Back in 1999, the State of California realized it was facing a critical nursing shortage. The crisis was the result of several factors, including an aging population, a generation of nurses on the verge of retirement, and poor working conditions. So in 2002, Governor Gray Davis launched an ambitious plan to address the shortfall, which included funding to increase the state’s capacity to educate nurses at community colleges. One of the recipients, Oakland’s Merritt College, succeeded in increasing its enrollment, but its retention rate just nosedived.
As of October 14, just 43 out of an initial 100 students remain in the first year’s class. Students say that while high dropout rates among the notoriously stressful nursing programs isn’t uncommon — 19 percent is the statewide community college attrition rate from 2000 to 2007, according to a report by the California Board of Registered Nursing — this high rate is extraordinary. And they say fault lies with the instructors and disorganization of the program.
“We’re not asking for the college to lower their standards, but to provide the assistance that we need to pass the exams,” said Jyotsana Francis, 40, one of several students who dropped out of the program because she was failing. “The exams aren’t congruent with the lectures. … All they do is point fingers and say to study harder.”
Francis is one of 59 nursing students who recently signed a letter asking for changes to the program at Merritt, which is not related to the nursing program at Oakland’s private Samuel Merritt College. Chief among their complaints is that the college doesn’t offer adequate resources for the students to succeed. Lectures allegedly weren’t targeted toward test preparation, and lab time often consisted of watching videos instead of practicing on equipment. In addition, they complained, their textbook contained inaccurate and contradictory information — which led to incorrect answers on tests.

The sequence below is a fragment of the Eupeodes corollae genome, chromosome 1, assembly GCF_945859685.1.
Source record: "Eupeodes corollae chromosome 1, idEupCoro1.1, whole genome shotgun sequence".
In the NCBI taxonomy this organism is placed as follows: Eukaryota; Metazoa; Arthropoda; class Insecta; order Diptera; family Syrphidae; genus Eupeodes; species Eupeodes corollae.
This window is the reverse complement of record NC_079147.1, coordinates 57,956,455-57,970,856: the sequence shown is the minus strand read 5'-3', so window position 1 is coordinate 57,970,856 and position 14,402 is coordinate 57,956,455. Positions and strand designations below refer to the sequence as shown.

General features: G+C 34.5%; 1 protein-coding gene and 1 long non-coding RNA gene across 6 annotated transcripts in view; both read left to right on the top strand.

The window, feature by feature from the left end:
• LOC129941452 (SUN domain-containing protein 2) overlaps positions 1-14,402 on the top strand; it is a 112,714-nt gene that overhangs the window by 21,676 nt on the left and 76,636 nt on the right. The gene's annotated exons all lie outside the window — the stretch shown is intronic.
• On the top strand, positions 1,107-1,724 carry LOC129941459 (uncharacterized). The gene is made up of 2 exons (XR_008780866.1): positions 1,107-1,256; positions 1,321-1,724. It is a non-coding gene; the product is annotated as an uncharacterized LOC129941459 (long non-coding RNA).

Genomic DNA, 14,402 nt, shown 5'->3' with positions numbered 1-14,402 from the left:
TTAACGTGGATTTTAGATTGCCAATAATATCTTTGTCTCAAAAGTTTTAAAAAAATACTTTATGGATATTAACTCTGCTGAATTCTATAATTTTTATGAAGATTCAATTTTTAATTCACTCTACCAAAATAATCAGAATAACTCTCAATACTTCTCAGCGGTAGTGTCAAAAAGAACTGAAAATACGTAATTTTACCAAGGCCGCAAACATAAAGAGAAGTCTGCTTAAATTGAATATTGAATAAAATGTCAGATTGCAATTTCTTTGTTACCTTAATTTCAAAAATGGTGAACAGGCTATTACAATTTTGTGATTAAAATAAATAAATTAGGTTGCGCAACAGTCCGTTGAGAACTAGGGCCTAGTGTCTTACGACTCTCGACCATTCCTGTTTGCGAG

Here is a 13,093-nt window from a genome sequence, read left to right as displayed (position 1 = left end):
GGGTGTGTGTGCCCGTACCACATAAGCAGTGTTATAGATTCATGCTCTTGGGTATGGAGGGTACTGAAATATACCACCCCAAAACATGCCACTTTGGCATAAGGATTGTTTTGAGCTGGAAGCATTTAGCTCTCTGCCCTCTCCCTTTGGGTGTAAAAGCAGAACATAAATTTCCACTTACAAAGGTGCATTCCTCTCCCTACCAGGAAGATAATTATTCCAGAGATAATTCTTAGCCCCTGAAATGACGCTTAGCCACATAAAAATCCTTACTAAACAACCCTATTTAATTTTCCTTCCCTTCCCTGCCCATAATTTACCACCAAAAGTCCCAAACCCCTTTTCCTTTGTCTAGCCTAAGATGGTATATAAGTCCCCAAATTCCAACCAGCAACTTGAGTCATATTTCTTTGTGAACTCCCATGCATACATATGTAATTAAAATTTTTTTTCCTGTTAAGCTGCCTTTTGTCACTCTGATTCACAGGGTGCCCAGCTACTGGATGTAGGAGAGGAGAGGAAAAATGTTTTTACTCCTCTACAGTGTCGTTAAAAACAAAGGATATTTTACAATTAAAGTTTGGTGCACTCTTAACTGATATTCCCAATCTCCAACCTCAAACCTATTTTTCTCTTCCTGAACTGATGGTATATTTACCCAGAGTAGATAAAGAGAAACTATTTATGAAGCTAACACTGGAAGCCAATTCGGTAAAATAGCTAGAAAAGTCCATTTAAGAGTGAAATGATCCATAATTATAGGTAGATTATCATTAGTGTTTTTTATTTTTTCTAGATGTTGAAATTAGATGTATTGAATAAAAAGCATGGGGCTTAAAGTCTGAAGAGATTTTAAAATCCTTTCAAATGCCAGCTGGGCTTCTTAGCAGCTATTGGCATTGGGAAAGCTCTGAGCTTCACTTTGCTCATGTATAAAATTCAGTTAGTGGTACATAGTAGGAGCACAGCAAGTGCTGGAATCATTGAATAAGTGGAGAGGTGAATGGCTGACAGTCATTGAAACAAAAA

About thirty to forty students formally presented their complaints to instructors, department heads, and college Chancellor Elihu Harris in early October, requesting tutors and asking to postpone a test that would cement their fate. But those meetings proved unfruitful, according to several students. “Elihu even said, ‘Yeah, you should be teaching more toward the test,’ but no one said, ‘OK, we’ll do that,'” said one student, who wished to remain anonymous. “So as far as I know, there’s no plan to implement any of our suggestions.” Instructors told the students they needed to study harder and to attend office hours that “literally none of us knew” existed, according to the student.
Jeff Heyman, a spokesman for the Peralta Community College District, to which Merritt belongs, said the college is looking into several options to help the students, such as allowing them to retake a test, but that nothing has been finalized. “A number of students did not pass the exams and we’re very concerned about that and trying to figure out what happened,” he said. “It’s very unusual. Merritt is one of the best nursing programs in the Bay Area.”
The massive failure rate comes at a time when Merritt is supposed to be increasing its enrollment and retention. According to records supplied by the California Community Colleges’ chancellor’s office, Merritt received $334,742 for enrollment growth and capacity building, and $98,872 for assessment, remediation, and retention for the 2007-08 school year. That includes offering tutoring and case management to at-risk students, purchasing lab equipment, making minor upgrades to buildings, or offering another assessment test after enrollment. Merritt succeeded in increasing its enrollment. One hundred students attended the first day of class this year, compared to 88 last year.
Heyman said the funds went toward equipment and materials used for retention, such as “computer-assisted dolls” that are used as stand-ins for live patients. But students say their labs are severely lacking in proper equipment. “The thermometers don’t work,” said Katherine, one of the failing students who dropped out and only wanted to be identified by her first name. “We’re supposed to have suctioning tubes. That doesn’t work. It’s poorly supplied. You go there and they don’t have this, they don’t have that.”